It was a sunny midnight in July as I wrestled my kayak over the ice shelf that hugged every inch of this windswept shoreline like an Elizabethan collar. Low tide had left an overhanging blue-white wall ten feet high, dripping and dangerous. As I tried to heave myself over it, a block of ice the size of a small car cracked off nearby and crashed into the sea, sending a huge wave hurtling towards me. I quickly clawed my way over the side, for I was here on a mission in search of long-lost ghosts and didn’t want to join the Casper fraternity.
A fatal step at this spot wouldn’t have been the first. This barren shore, just off Ellesmere Island in the tortured topography of Canada’s High Arctic, was the scene of one of the worst disasters in the history of Arctic exploration.
In the season of 1881-1884, the United States Army officer and explorer Adolphus W.Greely led an ill-fated expediion to northern Ellesmere Island as part of the Lady Franklin Bay Expedition on the ship ‘Proteus’. Its purpose was to establish one of a chain of meteorological observation stations as part of the inaugural International Polar Year (IPY), which was a collaboration of international efforts to focus intensive research into the science and meteorology of polar regions. The secondary goal of the expedition was to search for any evidence of the ‘USS Jeannette’, lost in the Arctic two years earlier.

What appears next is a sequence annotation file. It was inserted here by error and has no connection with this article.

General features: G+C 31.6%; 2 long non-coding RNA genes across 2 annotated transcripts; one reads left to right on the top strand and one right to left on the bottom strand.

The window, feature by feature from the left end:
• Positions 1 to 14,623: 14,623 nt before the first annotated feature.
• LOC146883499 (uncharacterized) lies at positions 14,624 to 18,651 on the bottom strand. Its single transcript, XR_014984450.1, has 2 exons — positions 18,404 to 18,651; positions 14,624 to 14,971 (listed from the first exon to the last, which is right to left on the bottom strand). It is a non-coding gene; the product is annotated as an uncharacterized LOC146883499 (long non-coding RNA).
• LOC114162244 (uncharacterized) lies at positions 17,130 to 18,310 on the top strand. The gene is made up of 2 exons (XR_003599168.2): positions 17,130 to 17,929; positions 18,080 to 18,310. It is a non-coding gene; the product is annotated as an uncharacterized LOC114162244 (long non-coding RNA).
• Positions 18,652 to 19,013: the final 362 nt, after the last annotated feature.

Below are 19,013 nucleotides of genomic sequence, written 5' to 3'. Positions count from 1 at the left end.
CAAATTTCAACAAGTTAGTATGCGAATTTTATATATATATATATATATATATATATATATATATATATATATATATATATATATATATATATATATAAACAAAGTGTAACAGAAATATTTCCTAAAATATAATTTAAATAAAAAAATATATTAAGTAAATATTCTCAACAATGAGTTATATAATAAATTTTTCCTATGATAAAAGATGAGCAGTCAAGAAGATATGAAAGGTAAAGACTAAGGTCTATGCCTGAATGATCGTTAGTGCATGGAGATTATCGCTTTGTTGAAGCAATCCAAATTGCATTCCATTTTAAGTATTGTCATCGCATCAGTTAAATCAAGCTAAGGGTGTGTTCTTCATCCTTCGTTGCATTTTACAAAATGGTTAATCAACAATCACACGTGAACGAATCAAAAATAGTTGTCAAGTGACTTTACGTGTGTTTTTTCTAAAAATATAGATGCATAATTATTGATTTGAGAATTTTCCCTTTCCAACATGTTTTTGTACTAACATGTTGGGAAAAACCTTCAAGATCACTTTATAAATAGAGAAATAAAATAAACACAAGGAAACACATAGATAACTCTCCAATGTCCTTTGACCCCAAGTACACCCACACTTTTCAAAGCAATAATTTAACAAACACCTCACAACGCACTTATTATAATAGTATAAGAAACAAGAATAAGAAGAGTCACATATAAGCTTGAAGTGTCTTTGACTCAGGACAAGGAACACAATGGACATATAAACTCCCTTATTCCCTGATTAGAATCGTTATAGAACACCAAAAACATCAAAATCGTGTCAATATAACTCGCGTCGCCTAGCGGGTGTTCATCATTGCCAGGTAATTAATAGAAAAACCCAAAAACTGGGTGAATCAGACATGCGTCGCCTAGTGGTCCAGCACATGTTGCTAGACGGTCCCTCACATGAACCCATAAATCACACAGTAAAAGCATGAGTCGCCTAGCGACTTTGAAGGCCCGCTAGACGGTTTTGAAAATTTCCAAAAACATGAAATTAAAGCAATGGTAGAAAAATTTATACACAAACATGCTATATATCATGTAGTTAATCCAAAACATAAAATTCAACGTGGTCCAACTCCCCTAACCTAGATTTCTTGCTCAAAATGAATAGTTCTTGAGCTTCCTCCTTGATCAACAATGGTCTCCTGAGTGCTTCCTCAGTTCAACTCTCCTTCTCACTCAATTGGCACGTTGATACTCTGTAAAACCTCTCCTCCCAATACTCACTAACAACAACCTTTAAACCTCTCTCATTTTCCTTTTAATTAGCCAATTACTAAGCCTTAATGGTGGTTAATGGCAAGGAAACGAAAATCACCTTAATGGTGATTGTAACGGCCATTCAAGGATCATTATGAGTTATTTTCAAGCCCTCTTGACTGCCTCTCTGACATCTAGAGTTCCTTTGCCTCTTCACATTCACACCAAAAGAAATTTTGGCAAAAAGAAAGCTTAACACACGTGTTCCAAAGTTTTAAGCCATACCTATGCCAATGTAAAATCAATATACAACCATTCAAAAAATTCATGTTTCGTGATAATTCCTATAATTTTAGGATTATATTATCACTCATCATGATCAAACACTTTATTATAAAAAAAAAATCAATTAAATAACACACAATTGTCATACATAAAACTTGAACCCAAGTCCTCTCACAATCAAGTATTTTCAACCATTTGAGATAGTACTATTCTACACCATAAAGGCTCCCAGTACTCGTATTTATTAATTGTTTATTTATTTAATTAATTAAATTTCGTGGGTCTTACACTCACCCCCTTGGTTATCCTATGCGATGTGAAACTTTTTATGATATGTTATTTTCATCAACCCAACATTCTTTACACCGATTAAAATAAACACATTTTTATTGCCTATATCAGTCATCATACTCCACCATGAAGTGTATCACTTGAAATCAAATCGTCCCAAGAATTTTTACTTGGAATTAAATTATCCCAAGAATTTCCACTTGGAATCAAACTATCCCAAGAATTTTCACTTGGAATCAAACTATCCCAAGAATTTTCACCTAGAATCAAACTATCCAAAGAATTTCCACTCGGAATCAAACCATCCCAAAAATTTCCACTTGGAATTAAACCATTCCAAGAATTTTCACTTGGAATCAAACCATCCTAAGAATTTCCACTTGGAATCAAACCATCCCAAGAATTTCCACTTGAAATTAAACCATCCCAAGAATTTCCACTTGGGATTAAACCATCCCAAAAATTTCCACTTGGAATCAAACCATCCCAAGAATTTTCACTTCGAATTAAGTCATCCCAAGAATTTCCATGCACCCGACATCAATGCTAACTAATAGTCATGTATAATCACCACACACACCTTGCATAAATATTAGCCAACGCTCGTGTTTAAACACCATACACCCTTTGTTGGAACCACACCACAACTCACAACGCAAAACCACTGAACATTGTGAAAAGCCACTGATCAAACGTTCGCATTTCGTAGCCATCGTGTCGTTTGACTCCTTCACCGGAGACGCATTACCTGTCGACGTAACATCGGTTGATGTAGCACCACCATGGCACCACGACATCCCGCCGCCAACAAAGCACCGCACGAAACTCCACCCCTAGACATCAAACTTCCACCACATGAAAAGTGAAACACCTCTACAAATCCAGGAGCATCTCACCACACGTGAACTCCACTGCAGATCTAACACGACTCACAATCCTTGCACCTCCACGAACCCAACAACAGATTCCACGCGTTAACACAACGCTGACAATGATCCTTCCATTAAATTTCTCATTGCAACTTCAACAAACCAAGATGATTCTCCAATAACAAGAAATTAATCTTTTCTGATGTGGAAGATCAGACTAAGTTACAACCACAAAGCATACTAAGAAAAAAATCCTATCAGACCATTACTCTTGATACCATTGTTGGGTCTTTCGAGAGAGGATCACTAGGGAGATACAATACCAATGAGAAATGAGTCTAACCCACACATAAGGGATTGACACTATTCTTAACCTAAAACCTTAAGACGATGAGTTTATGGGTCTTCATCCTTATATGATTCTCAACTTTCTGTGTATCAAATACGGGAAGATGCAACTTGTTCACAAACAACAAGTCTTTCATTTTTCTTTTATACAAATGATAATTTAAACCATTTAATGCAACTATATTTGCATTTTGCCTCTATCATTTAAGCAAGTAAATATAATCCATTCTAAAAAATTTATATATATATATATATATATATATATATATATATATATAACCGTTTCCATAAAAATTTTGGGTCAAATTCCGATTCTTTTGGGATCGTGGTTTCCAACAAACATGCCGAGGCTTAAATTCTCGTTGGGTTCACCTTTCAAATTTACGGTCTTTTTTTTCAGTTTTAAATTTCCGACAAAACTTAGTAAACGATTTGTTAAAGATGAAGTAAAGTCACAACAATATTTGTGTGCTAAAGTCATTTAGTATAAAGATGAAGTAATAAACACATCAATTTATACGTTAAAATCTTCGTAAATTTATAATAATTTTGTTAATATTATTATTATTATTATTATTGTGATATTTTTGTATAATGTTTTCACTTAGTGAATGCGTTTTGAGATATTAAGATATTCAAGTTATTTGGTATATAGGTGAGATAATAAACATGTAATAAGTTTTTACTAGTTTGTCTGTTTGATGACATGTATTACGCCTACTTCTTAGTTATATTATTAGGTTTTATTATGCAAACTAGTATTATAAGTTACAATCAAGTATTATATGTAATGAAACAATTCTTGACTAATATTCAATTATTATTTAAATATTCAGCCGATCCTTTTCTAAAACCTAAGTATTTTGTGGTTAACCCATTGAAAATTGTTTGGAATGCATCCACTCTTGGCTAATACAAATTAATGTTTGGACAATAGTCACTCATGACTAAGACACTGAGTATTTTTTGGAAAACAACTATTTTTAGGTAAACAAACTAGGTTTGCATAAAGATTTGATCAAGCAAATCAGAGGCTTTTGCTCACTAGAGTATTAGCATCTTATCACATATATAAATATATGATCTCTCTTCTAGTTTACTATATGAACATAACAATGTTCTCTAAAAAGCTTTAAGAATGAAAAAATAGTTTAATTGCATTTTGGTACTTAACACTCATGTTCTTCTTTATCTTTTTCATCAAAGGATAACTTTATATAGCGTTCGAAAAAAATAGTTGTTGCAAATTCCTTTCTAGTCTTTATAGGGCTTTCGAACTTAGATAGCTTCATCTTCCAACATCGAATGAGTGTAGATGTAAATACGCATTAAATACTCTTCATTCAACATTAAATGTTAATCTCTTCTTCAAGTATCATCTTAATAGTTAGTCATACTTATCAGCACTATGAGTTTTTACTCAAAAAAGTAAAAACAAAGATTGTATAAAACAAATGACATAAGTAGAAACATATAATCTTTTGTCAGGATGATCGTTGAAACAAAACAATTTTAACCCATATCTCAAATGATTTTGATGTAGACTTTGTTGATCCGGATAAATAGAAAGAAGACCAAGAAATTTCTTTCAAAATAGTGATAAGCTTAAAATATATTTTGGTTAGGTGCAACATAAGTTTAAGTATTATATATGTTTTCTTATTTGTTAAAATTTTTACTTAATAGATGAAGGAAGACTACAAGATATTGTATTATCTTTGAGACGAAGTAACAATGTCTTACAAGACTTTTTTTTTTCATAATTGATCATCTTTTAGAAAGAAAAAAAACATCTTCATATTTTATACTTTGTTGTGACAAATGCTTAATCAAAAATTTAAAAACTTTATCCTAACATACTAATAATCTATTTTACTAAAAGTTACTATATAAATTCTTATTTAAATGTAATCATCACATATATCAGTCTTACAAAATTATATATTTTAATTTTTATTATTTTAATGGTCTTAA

Lieutenant Greely and his crew his crew of 24 men, including the astronomer Edward Israel and Canadian-born photographer George W. Rice were without previous Arctic experience, but he and his party were able to discover many hitherto unknown stretches of coastline along Baffin Island and the northwest coast of Greenland.
The ‘Proteus’ arrived at Lady Franklin Bay on 11 August 1881, dropped off men and provisions, and over the coming months, set up their first meteorological observation station overlooking the Nares Strait, a narrow waterway between Ellesmere Island and Greenland that connects the northern part of Baffin Bay with the Lincoln Sea.